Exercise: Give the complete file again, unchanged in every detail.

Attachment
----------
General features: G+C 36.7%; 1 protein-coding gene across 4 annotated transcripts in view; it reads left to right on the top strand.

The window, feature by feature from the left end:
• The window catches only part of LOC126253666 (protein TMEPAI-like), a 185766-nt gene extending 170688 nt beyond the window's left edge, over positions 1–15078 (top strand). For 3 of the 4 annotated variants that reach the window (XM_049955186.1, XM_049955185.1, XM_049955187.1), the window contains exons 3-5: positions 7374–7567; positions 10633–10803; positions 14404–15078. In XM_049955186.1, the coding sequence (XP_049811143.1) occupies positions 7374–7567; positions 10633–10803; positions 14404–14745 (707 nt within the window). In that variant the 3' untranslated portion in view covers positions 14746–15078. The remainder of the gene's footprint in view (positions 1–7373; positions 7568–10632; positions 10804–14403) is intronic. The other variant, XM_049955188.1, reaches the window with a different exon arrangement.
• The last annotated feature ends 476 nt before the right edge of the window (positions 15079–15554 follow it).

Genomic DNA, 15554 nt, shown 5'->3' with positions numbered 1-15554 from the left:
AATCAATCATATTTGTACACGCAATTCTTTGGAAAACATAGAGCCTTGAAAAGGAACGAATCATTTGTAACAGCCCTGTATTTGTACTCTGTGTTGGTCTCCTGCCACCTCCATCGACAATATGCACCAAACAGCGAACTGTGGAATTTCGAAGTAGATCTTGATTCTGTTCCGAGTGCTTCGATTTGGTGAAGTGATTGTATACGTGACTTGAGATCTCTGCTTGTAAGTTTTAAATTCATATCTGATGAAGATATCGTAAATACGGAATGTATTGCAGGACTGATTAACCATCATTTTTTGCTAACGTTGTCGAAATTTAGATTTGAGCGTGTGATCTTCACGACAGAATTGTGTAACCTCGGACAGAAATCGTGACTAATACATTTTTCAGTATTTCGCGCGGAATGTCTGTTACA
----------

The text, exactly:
General features: G+C 36.7%; 1 protein-coding gene across 4 annotated transcripts in view; it reads left to right on the top strand.

The window, feature by feature from the left end:
• The window catches only part of LOC126253666 (protein TMEPAI-like), a 185766-nt gene extending 170688 nt beyond the window's left edge, over positions 1–15078 (top strand). For 3 of the 4 annotated variants that reach the window (XM_049955186.1, XM_049955185.1, XM_049955187.1), the window contains exons 3-5: positions 7374–7567; positions 10633–10803; positions 14404–15078. In XM_049955186.1, the coding sequence (XP_049811143.1) occupies positions 7374–7567; positions 10633–10803; positions 14404–14745 (707 nt within the window). In that variant the 3' untranslated portion in view covers positions 14746–15078. The remainder of the gene's footprint in view (positions 1–7373; positions 7568–10632; positions 10804–14403) is intronic. The other variant, XM_049955188.1, reaches the window with a different exon arrangement.
• The last annotated feature ends 476 nt before the right edge of the window (positions 15079–15554 follow it).

Genomic DNA, 15554 nt, shown 5'->3' with positions numbered 1-15554 from the left:
AATCAATCATATTTGTACACGCAATTCTTTGGAAAACATAGAGCCTTGAAAAGGAACGAATCATTTGTAACAGCCCTGTATTTGTACTCTGTGTTGGTCTCCTGCCACCTCCATCGACAATATGCACCAAACAGCGAACTGTGGAATTTCGAAGTAGATCTTGATTCTGTTCCGAGTGCTTCGATTTGGTGAAGTGATTGTATACGTGACTTGAGATCTCTGCTTGTAAGTTTTAAATTCATATCTGATGAAGATATCGTAAATACGGAATGTATTGCAGGACTGATTAACCATCATTTTTTGCTAACGTTGTCGAAATTTAGATTTGAGCGTGTGATCTTCACGACAGAATTGTGTAACCTCGGACAGAAATCGTGACTAATACATTTTTCAGTATTTCGCGCGGAATGTCTGTTACA